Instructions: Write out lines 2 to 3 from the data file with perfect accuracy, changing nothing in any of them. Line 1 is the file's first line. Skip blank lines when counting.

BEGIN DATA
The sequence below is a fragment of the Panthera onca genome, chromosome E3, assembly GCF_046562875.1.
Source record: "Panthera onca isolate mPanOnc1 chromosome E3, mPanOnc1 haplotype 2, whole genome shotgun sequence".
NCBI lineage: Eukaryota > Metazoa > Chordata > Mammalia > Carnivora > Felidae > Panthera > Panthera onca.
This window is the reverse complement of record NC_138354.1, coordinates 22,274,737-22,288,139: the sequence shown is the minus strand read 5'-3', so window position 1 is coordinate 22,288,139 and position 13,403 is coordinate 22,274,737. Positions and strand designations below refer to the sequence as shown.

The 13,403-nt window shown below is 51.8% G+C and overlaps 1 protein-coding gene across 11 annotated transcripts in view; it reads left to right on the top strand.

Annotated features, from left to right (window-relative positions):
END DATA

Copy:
Source record: "Panthera onca isolate mPanOnc1 chromosome E3, mPanOnc1 haplotype 2, whole genome shotgun sequence".
NCBI lineage: Eukaryota > Metazoa > Chordata > Mammalia > Carnivora > Felidae > Panthera > Panthera onca.